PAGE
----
Britchky set up shop as the publisher of a monthly printed newsletter, "The Restaurant Reporter," which was compiled by HarperCollins into a bound volume called The Restaurants of New York in 1974. From 1976 (when Britchky shuttered "The Restaurant Reporter") to 1983, Random House took over publishing duties, and from 1984 to the final edition in 1991, the book found a home at Simon & Schuster. There were 16 volumes in all—as well as a newly renamed "Seymour Britchky's Restaurant Letter," which he sold via subscription for $15 a year for 12 monthly issues, $25 for two years in 1982, which ratcheted up to a whopping $35 annually by the time it ceased in 1991.
In addition to the pithy prose portraits of restaurants (often at a length almost unthinkable by today's mobile-centric readership), Britchky's reviews took pains to ensure their readers never had to experience a bad meal. He grouped restaurants in one section of the index by stars, four to one, then the even-lower "Acceptable" to "Unacceptable." He calculated costs from "Inexpensive" ($25 or less for dinner for two, beverages, tax and tip in 1976, and in 1990, that covered a three-course dinner for one, coffee, no tax or tip) to "Very Expensive" (1976: over $50, 1990: over $45). Another staple: "Ten Sensible Rules About Going to, Eating in, Paying at, and Departing from New York Restaurants" (No. 10, "Departure: Leave when you are good and ready. It is your right to eat at your own pace, including lingering over a second cup of coffee. Enjoy possession of a table that others are waiting in line for. Later they will.").
An exerpt from Britchky's 1976 book
Though some reviews were repeated from book to book—and picked up in varying forms in New York Magazine and other publications—Britchky made it his business to visit and revisit restaurants, anonymously and on his own dime (a rarity today), to chronicle the shifts and moods in service, chefs, menu and decor. And his choices weren't necessarily the same venues that the mainstream critics were covering—a welcome shift, even for industry insiders. Food writer Regina Schrambling worked at The New York Times and admired the work of the paper's critics, Mimi Sheraton and Bryan Miller, but truly relished Britchky's outsider perspective.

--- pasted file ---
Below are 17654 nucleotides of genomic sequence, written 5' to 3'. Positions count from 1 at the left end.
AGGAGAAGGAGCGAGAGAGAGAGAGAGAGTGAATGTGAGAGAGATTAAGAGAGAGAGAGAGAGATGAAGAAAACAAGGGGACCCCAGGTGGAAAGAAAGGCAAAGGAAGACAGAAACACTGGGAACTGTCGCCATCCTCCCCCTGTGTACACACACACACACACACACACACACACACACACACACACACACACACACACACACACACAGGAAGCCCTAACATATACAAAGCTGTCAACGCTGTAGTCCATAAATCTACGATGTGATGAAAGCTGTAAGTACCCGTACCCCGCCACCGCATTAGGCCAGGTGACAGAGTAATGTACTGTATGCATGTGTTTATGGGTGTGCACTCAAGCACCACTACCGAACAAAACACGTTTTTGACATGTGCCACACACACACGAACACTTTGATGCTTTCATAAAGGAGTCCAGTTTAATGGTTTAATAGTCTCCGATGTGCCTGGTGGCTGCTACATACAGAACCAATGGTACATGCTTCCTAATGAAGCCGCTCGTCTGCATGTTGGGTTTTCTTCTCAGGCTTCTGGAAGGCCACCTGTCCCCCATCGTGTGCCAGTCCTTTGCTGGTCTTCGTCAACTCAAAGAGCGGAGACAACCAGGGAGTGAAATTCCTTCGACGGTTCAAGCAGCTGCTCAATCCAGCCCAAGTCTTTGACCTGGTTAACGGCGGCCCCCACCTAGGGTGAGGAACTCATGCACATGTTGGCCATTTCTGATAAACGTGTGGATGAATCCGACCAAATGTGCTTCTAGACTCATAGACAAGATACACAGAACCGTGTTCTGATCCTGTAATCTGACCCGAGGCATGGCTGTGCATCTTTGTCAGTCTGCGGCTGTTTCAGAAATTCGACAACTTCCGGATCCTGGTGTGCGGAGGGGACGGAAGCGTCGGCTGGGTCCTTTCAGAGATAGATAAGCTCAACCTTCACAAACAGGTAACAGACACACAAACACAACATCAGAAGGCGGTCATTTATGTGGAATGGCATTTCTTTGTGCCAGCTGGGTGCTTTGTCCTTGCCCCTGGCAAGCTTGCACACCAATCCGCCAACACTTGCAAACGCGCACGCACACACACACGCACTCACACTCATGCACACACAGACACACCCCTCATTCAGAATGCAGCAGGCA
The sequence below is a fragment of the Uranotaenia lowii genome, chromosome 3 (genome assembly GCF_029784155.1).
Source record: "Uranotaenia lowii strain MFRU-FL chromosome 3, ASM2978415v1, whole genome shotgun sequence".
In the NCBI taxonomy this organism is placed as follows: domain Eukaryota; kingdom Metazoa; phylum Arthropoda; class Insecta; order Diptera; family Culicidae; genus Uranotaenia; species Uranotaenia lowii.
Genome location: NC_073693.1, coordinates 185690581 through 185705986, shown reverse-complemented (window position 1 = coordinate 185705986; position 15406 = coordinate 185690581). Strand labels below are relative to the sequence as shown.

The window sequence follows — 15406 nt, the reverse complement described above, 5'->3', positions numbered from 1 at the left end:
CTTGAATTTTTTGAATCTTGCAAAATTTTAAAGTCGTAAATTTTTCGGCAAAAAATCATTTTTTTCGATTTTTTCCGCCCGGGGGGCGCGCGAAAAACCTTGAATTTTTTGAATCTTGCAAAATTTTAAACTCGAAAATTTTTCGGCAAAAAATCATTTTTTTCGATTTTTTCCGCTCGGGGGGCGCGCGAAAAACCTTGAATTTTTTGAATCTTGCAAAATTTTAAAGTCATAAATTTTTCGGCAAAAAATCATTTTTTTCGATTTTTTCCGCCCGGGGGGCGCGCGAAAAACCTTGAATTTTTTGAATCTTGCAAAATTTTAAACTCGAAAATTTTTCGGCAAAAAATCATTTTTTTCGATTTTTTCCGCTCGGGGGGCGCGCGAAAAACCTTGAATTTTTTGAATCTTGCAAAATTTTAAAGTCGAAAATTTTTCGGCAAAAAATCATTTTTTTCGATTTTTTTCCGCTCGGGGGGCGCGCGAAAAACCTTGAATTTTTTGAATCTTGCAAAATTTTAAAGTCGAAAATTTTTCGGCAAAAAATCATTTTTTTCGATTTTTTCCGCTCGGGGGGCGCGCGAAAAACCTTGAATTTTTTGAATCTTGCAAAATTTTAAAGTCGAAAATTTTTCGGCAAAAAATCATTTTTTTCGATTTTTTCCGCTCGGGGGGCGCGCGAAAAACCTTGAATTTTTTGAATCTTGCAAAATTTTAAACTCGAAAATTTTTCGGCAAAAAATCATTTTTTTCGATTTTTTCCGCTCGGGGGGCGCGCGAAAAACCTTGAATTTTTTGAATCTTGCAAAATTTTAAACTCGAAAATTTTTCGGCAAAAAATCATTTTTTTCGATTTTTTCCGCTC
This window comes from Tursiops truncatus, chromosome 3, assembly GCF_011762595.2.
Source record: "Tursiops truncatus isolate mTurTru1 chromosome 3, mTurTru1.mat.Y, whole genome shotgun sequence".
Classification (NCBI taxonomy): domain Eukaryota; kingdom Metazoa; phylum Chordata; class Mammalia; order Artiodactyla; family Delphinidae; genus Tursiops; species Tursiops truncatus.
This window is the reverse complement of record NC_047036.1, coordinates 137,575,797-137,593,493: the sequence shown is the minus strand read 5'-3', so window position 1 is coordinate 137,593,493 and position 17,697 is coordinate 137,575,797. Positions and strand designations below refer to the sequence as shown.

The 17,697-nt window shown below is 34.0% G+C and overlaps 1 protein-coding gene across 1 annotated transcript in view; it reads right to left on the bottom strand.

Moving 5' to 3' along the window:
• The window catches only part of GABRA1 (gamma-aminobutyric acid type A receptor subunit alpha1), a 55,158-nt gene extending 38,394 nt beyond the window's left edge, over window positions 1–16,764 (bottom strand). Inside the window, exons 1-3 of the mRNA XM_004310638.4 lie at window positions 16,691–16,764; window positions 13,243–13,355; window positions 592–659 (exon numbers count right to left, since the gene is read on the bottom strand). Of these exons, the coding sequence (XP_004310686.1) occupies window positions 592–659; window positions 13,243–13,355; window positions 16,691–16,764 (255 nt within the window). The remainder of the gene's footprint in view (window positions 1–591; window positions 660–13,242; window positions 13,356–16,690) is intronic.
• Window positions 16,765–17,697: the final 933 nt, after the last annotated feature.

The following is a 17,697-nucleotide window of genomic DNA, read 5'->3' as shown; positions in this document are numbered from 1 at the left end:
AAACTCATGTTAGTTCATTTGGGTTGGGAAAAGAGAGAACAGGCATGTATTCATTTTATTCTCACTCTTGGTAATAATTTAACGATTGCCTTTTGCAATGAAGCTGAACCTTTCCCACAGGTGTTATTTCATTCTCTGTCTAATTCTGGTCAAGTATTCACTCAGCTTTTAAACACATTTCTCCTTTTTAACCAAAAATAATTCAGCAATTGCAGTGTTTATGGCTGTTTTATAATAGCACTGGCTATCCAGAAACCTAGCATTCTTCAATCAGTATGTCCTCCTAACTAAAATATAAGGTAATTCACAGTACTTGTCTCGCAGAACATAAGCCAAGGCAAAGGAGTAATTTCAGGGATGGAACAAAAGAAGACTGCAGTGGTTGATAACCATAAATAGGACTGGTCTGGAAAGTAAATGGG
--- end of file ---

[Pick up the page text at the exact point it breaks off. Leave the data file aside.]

"It was almost like he was in an alternate universe, running on a road alongside the interstate. The places he was writing about were removed from what they were writing about, which was good," Schrambling said. "His world was not hanging out with chefs like writers do today. He just did his own thing. He said what he wanted. He did what he wanted. It was right for the period, and it was a different way of looking at New York."
Britchky noted in the foreword of the 1976 edition, "The current revision of The Restaurants of New York is appearing a scant two years after publication of the first edition. This may seem like a hasty return to market for a New York restaurant guide (to judge by competitors' sluggish standards), but like the city itself, the restaurant scene is being constantly transformed: here the overnight disappearance of what looked like an indestructible institution, there the evaporation of a predictably short-lived fly-by-night."